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Patricia Smith

1955–

Patricia Smith is a poet, teacher, and performance artist. She is the author of Unshuttered (Northwestern University Press, 2023); Incendiary Art (Northwestern University Press, 2017), winner of the 2018 Kingsley Tufts Poetry Award and the 2017 Los Angeles Times Book Award in Poetry; Shoulda Been Jimi Savannah (Coffee House Press, 2012), winner of the 2013 Lenore Marshall Poetry Prize from the Academy of American Poets, given for the most outstanding book of poetry published in the United States each year; Blood Dazzler (Coffee House Press, 2008), which was a finalist for the 2008 National Book Award; Teahouse of the Almighty (Coffee House Press, 2006), a 2005 National Poetry Series selection; Close to Death (Zoland Books, 1993); Big Towns, Big Talk (Zoland Books, 1992), which won the Carl Sandburg Literary Award; and Life According to Motown (Tía Chucha Press, 1991).

Of Smith’s award-winning book, judge Gregory Orr wrote,

With equal parts art, attitude, and heart, Patricia Smith’s Shoulda Been Jimi Savannah braids together personal narrative and a collective cultural journey. In poems propelled by voice and verve, she moves through the urbanscapes of Chicago and Detroit—conjuring first love and Motown with equal fervor. Her poems simultaneously zip along the textured surface of these worlds and plunge to the soul-depths of the people who inhabit them. And we, her spellbound audience, follow in her sonic wake, grateful to be part of stories so alive with detail and urgent with anguish and purpose.

Smith’s poems have been published in many anthologies, including The 1619 Project: A New Origin Story (Random House, 2021), edited by Nikole Hannah-Jones; 100 Best African American Poems: A Black Poetry Collection (Sourcebooks/ MediaFusion, 2010), edited by Nikki GiovanniThe Oxford Anthology of African-American Poetry (Oxford University Press, 2006), edited by Arnold Rampersad and Hilary Herbold; American Voices (McGraw-Hill, 2005); The Spoken Word Revolution: Slam, Hip-hop & the Poetry of a New Generation (Sourcebooks/MediaFusion, 2003); and Bum Rush the Page: A Def Poetry Jam (Three Rivers Press, 2001). Smith edited the crime fiction anthology Staten Island Noir (Akashic Books, 2021), and her contribution, the story “When They Are Done With Us,” won the Robert L. Fish Award from the Mystery Writers of America for Best Début Story, in addition to being featured in Best American Mystery Stories. She is also the co-author of the history book Africans in America: America’s Journey Through Slavery (Houghton Mifflin Harcourt, 1998) and the children’s book Janna and the Kings (Lee & Low Books, 2003).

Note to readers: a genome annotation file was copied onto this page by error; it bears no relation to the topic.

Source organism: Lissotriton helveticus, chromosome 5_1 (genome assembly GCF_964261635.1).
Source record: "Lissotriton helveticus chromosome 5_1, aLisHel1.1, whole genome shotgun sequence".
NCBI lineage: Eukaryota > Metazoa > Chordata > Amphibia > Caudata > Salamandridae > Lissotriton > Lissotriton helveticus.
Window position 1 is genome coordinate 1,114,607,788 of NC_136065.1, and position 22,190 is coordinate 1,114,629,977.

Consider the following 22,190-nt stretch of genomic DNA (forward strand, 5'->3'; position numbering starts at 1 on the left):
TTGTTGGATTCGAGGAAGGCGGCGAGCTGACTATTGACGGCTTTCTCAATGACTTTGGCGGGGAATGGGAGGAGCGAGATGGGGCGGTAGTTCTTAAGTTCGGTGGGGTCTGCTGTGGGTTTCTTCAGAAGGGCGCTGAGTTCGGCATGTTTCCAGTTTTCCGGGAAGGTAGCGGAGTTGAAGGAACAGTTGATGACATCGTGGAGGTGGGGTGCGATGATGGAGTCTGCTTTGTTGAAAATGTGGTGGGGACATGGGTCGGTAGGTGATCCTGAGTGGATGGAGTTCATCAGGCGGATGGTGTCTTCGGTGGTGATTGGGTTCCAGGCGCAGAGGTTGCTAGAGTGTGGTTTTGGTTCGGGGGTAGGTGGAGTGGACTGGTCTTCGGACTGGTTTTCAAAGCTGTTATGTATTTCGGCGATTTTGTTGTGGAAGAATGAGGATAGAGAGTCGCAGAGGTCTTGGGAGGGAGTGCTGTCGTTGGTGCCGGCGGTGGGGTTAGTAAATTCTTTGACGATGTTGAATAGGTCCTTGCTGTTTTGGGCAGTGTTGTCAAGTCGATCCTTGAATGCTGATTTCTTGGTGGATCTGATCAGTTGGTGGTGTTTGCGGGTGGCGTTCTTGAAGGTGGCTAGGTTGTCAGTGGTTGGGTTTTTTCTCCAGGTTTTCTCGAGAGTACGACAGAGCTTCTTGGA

Smith is a winner of the Poetry Foundation’s 2021 Ruth Lilly Poetry Prize for Lifetime Achievement. She is a four-time individual champion of the National Poetry Slam, making her the most successful poet in the competition’s history, and a two-time winner of the Pushcart Prize.

Smith has written and performed two one-woman plays, one of which was produced by Derek Walcott’s Trinidad Theater Workshop. She received a fellowship from the National Endowment for the Arts in 2017. In 2010, a dance/theater production based on Blood Dazzler was staged at Harlem Stage in New York. Smith is a member of the American Academy of Arts & Sciences. She is also a Cave Canem faculty member and a professor of creative writing at the City University of New York/College of Staten Island and Princeton University. In February 2023, Smith will serve as Guest Editor of the Poem-a-Day series. She lives in Monmouth County, New Jersey.

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